Related in: MedlinePlus

The IL-2 response of 3C6 T cells to mutant I-Ek is selectively antagonized by the addition of PCC(81–104). (a) Tyrosine phosphorylation analysis of proteins in CD3ε immunoprecipitates from 3C6  cells stimulated with increasing concentrations of agonist (PCC[81–104]– I-Ek) or antagonist (PCC[81–104]–mutant I-E) ligands. T cells were stimulated for 10 min with APC plus PCC(81–104) and CD3ε immunoprecipitates (9 × 106 cell equivalents/lane) were electrophoresed and  immunoblotted with an anti-phosphotyrosine antibody. (b) 3C6 T cells (5 ×  104) were stimulated with mitomycin C–treated, wild-type I-Ek, or mutant I-E-transfected L cells and PCC(81–104) (100 μM). Production of  IL-2 and IL-3 was measured in 24-h supernatants by ELISA. Crosshatched bars show IL-2 and closed bars show IL-3.
© Copyright Policy
Related In: Results  -  Collection


getmorefigures.php?uid=PMC2196122&req=5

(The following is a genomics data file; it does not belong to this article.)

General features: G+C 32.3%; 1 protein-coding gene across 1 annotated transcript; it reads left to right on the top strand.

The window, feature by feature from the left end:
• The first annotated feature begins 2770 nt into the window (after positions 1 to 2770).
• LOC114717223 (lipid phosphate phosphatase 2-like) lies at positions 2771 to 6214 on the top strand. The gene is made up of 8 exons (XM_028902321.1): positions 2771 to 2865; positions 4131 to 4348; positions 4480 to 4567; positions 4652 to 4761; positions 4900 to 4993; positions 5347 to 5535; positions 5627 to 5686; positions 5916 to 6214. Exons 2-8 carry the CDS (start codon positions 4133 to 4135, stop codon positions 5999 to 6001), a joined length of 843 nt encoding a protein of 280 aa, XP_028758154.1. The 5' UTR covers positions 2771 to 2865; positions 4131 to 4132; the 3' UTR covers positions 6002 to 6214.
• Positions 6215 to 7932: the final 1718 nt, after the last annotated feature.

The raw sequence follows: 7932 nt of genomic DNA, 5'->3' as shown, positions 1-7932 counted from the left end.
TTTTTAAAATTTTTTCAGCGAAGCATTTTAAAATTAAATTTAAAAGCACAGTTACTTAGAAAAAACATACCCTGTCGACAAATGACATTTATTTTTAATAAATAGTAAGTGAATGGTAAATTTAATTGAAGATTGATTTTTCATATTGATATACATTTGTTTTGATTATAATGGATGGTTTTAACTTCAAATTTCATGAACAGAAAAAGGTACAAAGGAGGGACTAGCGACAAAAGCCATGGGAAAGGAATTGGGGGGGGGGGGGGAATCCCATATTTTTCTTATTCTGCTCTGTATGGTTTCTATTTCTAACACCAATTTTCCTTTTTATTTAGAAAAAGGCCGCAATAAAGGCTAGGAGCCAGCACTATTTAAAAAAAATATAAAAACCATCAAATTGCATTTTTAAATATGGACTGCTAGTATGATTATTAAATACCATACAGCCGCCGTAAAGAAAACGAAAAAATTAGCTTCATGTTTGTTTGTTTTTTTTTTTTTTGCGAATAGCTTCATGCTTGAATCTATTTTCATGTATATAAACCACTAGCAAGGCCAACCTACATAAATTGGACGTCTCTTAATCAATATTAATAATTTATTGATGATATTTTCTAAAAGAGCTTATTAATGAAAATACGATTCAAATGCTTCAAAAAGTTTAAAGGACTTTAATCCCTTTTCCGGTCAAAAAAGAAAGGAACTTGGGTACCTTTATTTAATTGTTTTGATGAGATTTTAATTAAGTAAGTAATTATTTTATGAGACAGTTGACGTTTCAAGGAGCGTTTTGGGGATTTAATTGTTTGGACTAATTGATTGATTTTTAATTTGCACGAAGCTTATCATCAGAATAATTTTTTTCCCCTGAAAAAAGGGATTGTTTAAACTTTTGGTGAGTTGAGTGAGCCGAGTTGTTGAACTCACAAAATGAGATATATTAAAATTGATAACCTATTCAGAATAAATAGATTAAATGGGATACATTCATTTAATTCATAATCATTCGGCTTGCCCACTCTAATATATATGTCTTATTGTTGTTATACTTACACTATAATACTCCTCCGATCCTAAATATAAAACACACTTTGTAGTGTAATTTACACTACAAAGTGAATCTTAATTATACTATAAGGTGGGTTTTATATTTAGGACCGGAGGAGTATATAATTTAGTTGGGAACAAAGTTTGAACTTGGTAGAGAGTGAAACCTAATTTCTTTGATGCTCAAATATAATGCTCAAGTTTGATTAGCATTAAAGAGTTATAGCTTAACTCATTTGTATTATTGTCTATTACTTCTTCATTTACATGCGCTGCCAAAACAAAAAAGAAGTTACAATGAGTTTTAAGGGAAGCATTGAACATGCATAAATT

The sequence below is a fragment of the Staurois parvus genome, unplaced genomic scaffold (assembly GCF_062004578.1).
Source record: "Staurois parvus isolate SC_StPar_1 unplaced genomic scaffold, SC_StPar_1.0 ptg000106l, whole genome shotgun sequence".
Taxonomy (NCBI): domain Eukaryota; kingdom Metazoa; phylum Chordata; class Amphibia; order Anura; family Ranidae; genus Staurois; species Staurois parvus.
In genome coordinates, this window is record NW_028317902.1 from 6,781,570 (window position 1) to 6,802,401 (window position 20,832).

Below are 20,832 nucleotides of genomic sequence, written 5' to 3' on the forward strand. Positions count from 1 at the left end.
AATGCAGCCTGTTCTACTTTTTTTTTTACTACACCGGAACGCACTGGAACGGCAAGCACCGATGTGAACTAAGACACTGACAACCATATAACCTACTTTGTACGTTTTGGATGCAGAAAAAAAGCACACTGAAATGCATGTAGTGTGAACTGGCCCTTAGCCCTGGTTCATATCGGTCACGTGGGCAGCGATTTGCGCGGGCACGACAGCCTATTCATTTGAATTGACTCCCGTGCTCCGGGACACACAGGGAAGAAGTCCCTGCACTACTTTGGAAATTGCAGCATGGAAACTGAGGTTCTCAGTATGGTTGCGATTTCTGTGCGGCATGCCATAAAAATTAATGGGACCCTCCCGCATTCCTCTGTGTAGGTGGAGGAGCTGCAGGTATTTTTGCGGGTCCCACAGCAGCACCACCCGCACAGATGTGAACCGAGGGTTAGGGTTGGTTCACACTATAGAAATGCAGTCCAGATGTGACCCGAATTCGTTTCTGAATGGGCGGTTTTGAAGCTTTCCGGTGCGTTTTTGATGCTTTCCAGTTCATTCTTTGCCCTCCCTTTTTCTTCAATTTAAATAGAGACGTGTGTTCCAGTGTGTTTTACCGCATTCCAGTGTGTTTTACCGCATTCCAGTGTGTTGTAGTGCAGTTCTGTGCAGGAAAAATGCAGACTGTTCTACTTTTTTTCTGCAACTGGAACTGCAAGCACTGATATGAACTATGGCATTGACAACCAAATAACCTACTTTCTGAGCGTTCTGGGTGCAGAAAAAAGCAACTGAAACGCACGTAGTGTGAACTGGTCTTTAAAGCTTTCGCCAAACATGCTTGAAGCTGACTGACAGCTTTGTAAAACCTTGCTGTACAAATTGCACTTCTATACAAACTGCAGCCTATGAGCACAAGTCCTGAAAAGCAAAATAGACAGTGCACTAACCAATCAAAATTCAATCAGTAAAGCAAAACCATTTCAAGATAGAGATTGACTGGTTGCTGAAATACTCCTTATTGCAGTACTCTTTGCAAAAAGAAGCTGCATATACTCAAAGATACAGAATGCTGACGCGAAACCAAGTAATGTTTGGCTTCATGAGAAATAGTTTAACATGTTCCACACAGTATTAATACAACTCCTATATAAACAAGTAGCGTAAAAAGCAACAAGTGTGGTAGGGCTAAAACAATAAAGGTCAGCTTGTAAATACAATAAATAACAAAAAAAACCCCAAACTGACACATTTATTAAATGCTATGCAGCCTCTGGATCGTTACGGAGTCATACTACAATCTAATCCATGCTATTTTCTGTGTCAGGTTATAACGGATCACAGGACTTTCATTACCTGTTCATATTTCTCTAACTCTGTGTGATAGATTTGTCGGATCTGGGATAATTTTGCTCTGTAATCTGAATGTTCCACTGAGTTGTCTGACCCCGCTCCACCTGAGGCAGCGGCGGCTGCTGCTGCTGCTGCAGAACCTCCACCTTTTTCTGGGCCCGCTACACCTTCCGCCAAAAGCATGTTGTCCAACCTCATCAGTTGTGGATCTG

Figure 1: The IL-2 response of 3C6 T cells to mutant I-Ek is selectively antagonized by the addition of PCC(81–104). (a) Tyrosine phosphorylation analysis of proteins in CD3ε immunoprecipitates from 3C6 cells stimulated with increasing concentrations of agonist (PCC[81–104]– I-Ek) or antagonist (PCC[81–104]–mutant I-E) ligands. T cells were stimulated for 10 min with APC plus PCC(81–104) and CD3ε immunoprecipitates (9 × 106 cell equivalents/lane) were electrophoresed and immunoblotted with an anti-phosphotyrosine antibody. (b) 3C6 T cells (5 × 104) were stimulated with mitomycin C–treated, wild-type I-Ek, or mutant I-E-transfected L cells and PCC(81–104) (100 μM). Production of IL-2 and IL-3 was measured in 24-h supernatants by ELISA. Crosshatched bars show IL-2 and closed bars show IL-3.